© Guardian photo
Speaker Carolyn Bertram
The Opposition Tories filibustered the Ghiz government’s controversial pension bill Wednesday with a procedural tactic not used in P.E.I. in at least 27 years.
Just as Finance Minister Wes Sheridan was calling his pension legislation for second reading in the legislature Wednesday, Opposition Leader Steven Myers introduced a ‘hoist’ motion.
Its purpose was to delay the government’s pension legislation until the spring.
“I do not feel that democracy is best served by allowing this (bill) to go forward,” Myers said.
He repeatedly pointed to the clause in the pension act that gives government immunity from any future legal action or grievance over the pension reforms.
Myers ardently defended his belief that this is undemocratic.
“I can’t believe I am standing here today, 2013 in the legislative assembly, trying to defend democracy in Prince Edward Island because this government and its members have no use for democracy,” he shouted.
“I urge the members of this government just to put this bill off. We’re not asking you to vote it down, we’re not asking you to not bring it back, we’re asking you to… bring in better legislation for it that doesn’t trample people’s rights.”
A ‘hoist’ motion is a filibustering manoeuvre commonly used on Parliament Hill and in other provinces, but has not been used in P.E.I. in at least 27 years, if ever.
It is a provision contained in Beauchesne's Parliamentary Rules and Forms – the country’s standard parliamentary rulebook.
It overrides the bill or proceeding in question, either temporarily or permanently.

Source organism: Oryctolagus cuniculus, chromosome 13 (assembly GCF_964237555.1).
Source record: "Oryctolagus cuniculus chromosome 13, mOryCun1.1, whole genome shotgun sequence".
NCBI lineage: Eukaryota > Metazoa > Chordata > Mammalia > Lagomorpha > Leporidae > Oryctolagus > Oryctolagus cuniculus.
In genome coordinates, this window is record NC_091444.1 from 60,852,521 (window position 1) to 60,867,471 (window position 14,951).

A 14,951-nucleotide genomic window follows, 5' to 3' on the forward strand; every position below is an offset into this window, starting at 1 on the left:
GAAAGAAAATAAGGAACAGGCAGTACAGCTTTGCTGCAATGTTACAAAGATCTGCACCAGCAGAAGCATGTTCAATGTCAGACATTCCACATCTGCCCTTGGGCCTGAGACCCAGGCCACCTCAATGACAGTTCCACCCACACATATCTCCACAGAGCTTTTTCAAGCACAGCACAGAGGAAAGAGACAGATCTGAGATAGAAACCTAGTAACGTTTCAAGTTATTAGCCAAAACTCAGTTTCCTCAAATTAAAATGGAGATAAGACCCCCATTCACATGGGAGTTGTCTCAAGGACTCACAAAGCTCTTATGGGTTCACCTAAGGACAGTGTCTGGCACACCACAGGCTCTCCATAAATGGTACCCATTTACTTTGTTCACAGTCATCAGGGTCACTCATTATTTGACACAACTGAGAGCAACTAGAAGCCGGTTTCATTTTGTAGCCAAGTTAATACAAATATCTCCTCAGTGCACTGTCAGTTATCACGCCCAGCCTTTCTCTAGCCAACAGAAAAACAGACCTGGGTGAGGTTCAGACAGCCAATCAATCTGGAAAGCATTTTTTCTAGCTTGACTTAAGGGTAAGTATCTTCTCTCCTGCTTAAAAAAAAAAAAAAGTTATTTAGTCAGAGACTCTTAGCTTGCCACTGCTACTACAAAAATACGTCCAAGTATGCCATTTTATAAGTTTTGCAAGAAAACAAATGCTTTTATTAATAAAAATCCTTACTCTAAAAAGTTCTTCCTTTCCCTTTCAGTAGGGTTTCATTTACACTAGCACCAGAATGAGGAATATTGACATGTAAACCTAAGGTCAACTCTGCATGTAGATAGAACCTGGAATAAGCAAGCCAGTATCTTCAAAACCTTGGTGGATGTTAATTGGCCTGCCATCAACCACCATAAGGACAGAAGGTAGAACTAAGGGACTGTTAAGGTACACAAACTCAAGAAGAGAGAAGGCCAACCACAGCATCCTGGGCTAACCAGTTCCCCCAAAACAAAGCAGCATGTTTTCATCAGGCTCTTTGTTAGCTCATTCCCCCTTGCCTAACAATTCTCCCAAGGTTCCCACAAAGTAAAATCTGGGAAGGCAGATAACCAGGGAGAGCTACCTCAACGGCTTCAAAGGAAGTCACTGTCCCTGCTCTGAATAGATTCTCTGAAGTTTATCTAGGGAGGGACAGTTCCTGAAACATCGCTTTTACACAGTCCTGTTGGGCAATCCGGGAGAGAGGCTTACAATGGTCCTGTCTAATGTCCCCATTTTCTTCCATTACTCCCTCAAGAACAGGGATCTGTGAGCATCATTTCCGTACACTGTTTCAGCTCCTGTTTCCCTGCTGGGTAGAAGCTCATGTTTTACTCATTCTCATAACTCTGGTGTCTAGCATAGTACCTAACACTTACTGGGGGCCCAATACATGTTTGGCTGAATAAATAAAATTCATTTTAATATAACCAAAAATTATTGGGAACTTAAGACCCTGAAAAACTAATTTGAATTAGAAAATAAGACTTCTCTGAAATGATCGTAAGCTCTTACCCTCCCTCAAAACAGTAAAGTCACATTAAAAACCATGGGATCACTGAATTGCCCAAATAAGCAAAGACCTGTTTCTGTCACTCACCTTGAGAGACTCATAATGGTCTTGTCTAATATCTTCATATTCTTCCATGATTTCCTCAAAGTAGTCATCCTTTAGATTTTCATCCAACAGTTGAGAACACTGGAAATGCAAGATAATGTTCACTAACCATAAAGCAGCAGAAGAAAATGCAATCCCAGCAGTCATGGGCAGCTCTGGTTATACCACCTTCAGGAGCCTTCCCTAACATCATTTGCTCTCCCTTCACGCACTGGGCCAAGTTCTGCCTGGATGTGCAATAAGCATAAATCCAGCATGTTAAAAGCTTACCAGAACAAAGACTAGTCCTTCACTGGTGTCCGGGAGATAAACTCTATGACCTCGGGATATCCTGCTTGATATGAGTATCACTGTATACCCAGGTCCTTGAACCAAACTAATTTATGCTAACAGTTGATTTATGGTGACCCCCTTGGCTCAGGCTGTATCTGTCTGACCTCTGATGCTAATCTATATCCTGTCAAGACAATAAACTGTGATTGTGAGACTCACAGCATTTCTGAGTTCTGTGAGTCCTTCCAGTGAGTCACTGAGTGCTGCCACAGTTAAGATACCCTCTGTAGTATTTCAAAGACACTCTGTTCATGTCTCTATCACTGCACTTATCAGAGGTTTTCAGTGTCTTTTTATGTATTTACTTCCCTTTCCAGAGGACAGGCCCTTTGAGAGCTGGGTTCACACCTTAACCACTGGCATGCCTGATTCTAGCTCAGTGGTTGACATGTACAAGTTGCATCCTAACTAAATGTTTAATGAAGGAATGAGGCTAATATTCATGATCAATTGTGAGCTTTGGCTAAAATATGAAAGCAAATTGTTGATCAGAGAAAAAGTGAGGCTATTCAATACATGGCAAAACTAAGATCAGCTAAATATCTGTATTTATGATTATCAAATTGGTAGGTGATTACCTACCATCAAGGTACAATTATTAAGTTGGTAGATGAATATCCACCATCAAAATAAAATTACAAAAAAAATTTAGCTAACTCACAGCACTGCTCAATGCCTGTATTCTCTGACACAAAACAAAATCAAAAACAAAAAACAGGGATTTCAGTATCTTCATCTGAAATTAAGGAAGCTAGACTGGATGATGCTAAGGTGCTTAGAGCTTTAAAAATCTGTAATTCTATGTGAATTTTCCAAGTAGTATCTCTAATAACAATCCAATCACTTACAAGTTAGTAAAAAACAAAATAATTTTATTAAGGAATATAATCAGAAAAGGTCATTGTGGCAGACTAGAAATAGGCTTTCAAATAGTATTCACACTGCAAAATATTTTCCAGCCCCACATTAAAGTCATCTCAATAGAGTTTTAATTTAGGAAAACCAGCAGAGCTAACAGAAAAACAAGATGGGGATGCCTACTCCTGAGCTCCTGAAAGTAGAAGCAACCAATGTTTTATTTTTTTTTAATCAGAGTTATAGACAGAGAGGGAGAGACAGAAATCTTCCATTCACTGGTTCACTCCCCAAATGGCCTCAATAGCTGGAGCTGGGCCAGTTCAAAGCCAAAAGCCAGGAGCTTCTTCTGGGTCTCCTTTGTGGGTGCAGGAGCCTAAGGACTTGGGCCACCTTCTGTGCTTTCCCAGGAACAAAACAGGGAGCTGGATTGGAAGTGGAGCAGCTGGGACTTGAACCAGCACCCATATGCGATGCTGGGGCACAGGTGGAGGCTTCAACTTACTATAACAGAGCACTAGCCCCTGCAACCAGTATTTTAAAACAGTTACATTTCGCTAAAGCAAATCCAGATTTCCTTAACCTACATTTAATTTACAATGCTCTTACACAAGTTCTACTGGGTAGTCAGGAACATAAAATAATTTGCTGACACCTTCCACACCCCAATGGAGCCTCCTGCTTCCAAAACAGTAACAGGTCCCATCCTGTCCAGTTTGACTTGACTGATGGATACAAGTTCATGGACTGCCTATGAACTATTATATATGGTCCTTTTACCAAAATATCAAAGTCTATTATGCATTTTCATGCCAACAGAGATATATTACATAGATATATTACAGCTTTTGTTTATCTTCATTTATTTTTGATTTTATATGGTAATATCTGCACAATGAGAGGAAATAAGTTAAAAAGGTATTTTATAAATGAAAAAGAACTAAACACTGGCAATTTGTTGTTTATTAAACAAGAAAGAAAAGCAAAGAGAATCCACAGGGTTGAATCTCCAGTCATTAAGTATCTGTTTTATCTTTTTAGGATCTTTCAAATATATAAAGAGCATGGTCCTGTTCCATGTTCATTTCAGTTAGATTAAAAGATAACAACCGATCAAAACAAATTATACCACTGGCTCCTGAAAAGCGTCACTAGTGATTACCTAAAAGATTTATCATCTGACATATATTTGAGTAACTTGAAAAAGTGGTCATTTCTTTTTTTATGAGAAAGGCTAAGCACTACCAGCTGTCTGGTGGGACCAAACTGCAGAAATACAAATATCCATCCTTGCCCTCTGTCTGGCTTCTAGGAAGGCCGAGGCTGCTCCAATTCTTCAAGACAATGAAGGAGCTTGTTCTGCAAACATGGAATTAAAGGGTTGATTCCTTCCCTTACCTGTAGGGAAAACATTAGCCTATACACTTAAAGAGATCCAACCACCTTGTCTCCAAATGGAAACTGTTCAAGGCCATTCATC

When Myers brought it forward, MLAs in the room were both incredulous and puzzled. Even Speaker Carolyn Bertram had to take a short recess to check the rules and confirm the motion was in order.
The intent of the motion – to delay the pension legislation until the spring – was also requested by Myers during question period earlier in the day.
Sheridan said over and over he is not willing or able to put the bill on hold.
An actuarial review performed every three years on the province’s pension funds will happen later this fiscal year. If nothing is done to change the way the pension fund is managed before Jan. 1st, it will mean a $450 million liability in the pension fund and on the province’s books in the spring.
That’s why the legislation must go through during this session, Sheridan said.
“We have to ensure that we get the accounting treatment right away, we have to ensure all the dates that coincide with January 1… all of those important pieces that are contingent on January 1 start,” Sheridan said.
“We can’t take on another $60 million worth of deficit this year, which would happen. We can’t take on another $450 million liability on our pension plan. It would be totally irresponsible.”
He continued to defend the immunity provision in the act, saying it must be there to protect not only government, but also the pension plan itself and the trustees who oversee it.
He said New Brunswick and Nova Scotia’s pension bills also have similar clauses.
“These clauses are very important part of that protection and we just have to ensure that we go forward and give this protection to those people,” Sheridan said.
He added the pension bill will be called to second reading on Thursday and, with his Liberal government’s majority, will easily pass this session.